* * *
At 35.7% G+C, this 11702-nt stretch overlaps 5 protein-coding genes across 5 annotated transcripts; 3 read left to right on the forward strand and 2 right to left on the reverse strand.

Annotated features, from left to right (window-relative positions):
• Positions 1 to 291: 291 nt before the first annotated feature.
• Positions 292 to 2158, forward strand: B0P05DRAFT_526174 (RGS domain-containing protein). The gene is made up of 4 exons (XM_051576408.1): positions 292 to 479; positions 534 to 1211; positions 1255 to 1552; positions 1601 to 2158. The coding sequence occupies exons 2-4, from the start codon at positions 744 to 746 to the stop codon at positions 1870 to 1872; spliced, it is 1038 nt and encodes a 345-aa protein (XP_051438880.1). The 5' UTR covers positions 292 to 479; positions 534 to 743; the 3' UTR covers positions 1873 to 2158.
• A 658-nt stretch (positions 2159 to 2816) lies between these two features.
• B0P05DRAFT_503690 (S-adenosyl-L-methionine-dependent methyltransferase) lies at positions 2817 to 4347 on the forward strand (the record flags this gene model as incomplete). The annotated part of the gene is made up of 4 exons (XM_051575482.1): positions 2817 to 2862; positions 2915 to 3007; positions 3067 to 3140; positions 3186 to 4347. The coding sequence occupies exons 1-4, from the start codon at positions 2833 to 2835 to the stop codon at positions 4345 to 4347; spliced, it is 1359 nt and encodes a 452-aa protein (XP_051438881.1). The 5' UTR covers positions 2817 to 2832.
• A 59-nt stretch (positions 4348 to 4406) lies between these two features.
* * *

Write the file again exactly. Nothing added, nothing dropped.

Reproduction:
At 35.7% G+C, this 11702-nt stretch overlaps 5 protein-coding genes across 5 annotated transcripts; 3 read left to right on the forward strand and 2 right to left on the reverse strand.

Annotated features, from left to right (window-relative positions):
• Positions 1 to 291: 291 nt before the first annotated feature.
• Positions 292 to 2158, forward strand: B0P05DRAFT_526174 (RGS domain-containing protein). The gene is made up of 4 exons (XM_051576408.1): positions 292 to 479; positions 534 to 1211; positions 1255 to 1552; positions 1601 to 2158. The coding sequence occupies exons 2-4, from the start codon at positions 744 to 746 to the stop codon at positions 1870 to 1872; spliced, it is 1038 nt and encodes a 345-aa protein (XP_051438880.1). The 5' UTR covers positions 292 to 479; positions 534 to 743; the 3' UTR covers positions 1873 to 2158.
• A 658-nt stretch (positions 2159 to 2816) lies between these two features.
• B0P05DRAFT_503690 (S-adenosyl-L-methionine-dependent methyltransferase) lies at positions 2817 to 4347 on the forward strand (the record flags this gene model as incomplete). The annotated part of the gene is made up of 4 exons (XM_051575482.1): positions 2817 to 2862; positions 2915 to 3007; positions 3067 to 3140; positions 3186 to 4347. The coding sequence occupies exons 1-4, from the start codon at positions 2833 to 2835 to the stop codon at positions 4345 to 4347; spliced, it is 1359 nt and encodes a 452-aa protein (XP_051438881.1). The 5' UTR covers positions 2817 to 2832.
• A 59-nt stretch (positions 4348 to 4406) lies between these two features.